17
Jan
2017
4

Executive Coaching and Age: Does it Make a Difference?

Eric, 35, was elated to be selected for executive coaching. A high potential, this told him that he was being groomed for ascendance. He used the coaching well. He learned to delegate deeply and communicate motivating messages to his team. He still had the more fundamental issue of perfectionism, however, that he did not address, even though it could hold him back in the long run. 

Why? That was the question we set out to answer.

Following hundreds of coaching engagements in our practice, we suspected subtle differences depending on the age of the client, and wanted to explore it empirically, especially as organizations increasingly put a premium on early talent identification and development. In our practice, Leadership Excellence Consulting, we deliver services in executive coaching, assessment, and team alignment. Lois is a Developmental Psychologist and Laura is an Industrial-Organizational Psychologist.

In our research study, published in this month’s Consulting Psychology Journal1, we took a deep dive into 72 executive coaching engagements and divided that sample into the age decades 30s, 40s, and 50s. The population consisted of primarily senior executives from a range of sectors, including financial services, media, and pharma. Reviewing each engagement in accord with well-defined behavioral definitions, we coded the degree of Responsiveness, Introspection, Defensiveness and Change the executives demonstrated. Two significant outcomes emerged: (1) 30 year olds evidenced less Introspection than 40 and 50 year olds; and (2) 30 year olds demonstrated less transformational Change than 40 and 50 year olds.

Interestingly, age decades do not map onto generational categories: Millenials, GenXers, and Baby Boomers. Our statistical analyses indicate that the differences we found aligned with the decade divides, not generational ones. This suggests that the findings are developmental, which is consistent with the scientific literature.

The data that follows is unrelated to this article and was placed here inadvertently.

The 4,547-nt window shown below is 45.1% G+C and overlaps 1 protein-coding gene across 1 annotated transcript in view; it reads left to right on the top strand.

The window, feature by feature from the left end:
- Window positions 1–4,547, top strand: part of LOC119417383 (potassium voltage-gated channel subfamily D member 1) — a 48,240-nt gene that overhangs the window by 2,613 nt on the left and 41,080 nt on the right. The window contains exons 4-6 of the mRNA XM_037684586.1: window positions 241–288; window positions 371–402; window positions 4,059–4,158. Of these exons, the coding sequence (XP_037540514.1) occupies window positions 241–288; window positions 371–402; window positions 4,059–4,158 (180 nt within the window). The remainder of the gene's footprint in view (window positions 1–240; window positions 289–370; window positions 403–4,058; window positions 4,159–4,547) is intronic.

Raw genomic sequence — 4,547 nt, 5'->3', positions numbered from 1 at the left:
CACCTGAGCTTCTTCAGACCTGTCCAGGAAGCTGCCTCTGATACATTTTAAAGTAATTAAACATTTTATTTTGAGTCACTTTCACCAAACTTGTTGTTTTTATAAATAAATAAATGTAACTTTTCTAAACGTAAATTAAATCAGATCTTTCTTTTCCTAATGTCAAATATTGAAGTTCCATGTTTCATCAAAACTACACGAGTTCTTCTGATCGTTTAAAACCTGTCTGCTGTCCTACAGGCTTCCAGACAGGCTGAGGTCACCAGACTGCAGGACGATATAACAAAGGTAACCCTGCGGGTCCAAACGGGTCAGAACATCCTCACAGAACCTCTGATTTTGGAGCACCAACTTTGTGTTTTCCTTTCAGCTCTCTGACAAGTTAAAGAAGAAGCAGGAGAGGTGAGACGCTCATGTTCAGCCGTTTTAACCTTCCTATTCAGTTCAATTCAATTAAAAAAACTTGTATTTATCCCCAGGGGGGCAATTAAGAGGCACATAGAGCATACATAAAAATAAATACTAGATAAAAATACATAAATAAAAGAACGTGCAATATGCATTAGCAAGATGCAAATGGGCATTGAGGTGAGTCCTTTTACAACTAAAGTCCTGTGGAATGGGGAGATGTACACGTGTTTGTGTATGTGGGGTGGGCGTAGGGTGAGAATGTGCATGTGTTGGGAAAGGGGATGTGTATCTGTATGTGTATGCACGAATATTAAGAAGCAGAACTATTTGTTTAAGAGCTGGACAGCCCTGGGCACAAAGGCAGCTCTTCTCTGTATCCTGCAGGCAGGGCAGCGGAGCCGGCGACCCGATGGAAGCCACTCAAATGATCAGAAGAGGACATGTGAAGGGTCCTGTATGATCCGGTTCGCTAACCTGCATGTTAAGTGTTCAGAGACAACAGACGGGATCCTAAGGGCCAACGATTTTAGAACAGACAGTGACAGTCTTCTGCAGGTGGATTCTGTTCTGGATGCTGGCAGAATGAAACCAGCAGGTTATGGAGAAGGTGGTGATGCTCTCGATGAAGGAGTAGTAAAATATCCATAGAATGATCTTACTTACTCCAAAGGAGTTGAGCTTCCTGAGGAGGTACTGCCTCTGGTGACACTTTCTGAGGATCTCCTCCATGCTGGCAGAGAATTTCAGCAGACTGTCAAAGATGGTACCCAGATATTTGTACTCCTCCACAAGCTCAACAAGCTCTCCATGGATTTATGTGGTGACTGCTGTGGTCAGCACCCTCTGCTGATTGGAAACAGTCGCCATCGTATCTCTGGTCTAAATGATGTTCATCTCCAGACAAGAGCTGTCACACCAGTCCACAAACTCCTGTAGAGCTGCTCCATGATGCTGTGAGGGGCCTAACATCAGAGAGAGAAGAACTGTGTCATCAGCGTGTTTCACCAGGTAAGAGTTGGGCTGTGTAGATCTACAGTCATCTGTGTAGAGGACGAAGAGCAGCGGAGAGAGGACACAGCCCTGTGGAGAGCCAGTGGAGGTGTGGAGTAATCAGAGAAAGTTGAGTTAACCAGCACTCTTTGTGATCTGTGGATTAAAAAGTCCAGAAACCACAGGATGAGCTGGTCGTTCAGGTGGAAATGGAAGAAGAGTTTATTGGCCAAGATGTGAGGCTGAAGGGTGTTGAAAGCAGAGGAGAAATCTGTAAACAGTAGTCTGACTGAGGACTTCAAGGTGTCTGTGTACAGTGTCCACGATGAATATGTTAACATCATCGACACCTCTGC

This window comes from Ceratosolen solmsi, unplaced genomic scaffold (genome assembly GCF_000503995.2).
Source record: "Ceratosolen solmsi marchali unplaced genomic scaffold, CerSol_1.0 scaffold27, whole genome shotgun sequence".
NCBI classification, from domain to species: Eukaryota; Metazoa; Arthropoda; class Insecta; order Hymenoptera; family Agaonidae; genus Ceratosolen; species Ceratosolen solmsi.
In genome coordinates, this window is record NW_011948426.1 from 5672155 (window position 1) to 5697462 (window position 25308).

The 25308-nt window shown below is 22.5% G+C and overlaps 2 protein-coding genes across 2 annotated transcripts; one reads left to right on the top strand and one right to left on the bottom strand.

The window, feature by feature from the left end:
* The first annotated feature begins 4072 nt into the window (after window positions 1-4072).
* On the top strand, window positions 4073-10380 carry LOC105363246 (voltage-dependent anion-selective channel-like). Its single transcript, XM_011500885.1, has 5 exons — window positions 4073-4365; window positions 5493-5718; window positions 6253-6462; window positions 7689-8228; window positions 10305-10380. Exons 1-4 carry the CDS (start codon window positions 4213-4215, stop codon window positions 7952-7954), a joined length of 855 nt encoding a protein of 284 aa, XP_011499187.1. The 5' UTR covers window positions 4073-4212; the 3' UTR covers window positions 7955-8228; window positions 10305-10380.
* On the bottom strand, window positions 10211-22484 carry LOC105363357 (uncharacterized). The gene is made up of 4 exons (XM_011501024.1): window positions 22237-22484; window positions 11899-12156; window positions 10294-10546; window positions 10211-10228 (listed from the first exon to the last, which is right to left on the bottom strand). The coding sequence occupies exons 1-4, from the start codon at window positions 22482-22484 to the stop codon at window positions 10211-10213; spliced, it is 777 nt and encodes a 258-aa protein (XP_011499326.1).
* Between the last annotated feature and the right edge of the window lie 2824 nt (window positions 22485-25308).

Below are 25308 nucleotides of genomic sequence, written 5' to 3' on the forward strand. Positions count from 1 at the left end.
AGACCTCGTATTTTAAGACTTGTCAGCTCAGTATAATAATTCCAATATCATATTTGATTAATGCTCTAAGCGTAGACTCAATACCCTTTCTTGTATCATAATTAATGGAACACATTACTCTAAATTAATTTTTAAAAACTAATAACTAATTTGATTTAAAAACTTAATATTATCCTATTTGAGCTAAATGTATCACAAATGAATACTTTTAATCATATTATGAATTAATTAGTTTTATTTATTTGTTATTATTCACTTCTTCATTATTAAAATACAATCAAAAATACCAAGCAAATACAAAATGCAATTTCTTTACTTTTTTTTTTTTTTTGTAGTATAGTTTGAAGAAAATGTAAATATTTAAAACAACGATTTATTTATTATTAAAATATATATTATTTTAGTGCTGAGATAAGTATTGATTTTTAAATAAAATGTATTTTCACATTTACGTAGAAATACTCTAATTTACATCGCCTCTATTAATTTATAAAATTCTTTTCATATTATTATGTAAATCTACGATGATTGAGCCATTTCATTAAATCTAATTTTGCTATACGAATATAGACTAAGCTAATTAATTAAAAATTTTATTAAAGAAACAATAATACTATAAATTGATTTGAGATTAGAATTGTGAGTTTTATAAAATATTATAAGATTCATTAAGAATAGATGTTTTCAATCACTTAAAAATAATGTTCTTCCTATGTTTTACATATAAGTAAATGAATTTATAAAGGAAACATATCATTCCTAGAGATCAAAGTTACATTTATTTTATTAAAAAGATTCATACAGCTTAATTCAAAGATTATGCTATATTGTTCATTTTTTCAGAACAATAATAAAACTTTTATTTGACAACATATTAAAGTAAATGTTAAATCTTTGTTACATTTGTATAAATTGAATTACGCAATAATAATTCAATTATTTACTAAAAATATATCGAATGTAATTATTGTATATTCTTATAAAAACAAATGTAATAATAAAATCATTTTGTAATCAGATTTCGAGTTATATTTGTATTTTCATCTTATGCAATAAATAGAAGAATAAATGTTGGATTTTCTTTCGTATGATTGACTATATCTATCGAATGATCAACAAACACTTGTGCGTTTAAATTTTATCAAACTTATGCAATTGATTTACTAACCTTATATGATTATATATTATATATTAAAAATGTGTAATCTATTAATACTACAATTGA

30 year olds indeed seize the opportunity to grow their executive repertoire. Yet as enthusiastic as they are, they unknowingly hold themselves back. Reasons for this include rock solid idealism about how things should be, and adherence to newly acquired rules that define their profession; they are less comfortable and conversant with the inherent ambiguity embedded in human behavior. Additionally, executives in this age group who are nominated for coaching are an elite, high potential population. So they think they are getting it right.

In our practice, we find two ways to reach this population, which involve meeting them at their stage of adult development. The first is to orchestrate a “moment of truth” that confronts the executive with problematic behavior and its consequences. The experience, which may precede or be part of the coaching engagement, can range in intensity from acknowledging inadequate leadership (e.g., a failed project) to the possibility of career derailment (e.g., a missed promotion). The operative principle is to grab their attention. This promotes a desire to dig themselves out by questioning airtight assumptions and pushing themselves to do something differently. The second approach entails framing insight and development in concrete, formulaic “if-then” scenarios. For example, “if you let go of this battle, you are more likely to build an advantageous relationship with X.” It has the look and feel of advanced “rules” for executive success, which resonates with the rule-abiding 30s age group.

In conclusion, executives in their 30s are motivated and enthusiastic about developing their skills. They do not differ significantly from the other age groups on Responsiveness to the coaching opportunity, nor are they outwardly Defensive. They just don’t dig deep and are unlikely to do so without the prompting one or both of these methods afford.


1Consulting Psychology Journal: Practice and Research is a peer-reviewed journal that publishes scientifically-supported articles that advance the practice of providing psychologically-based services to improve organizations and the people who work in them. CPJ is unique is that it publishes papers that meet scientific standards, but that also are readable, practical, and actionable. It is the home of evidence-based practice in the human side of organizational consulting.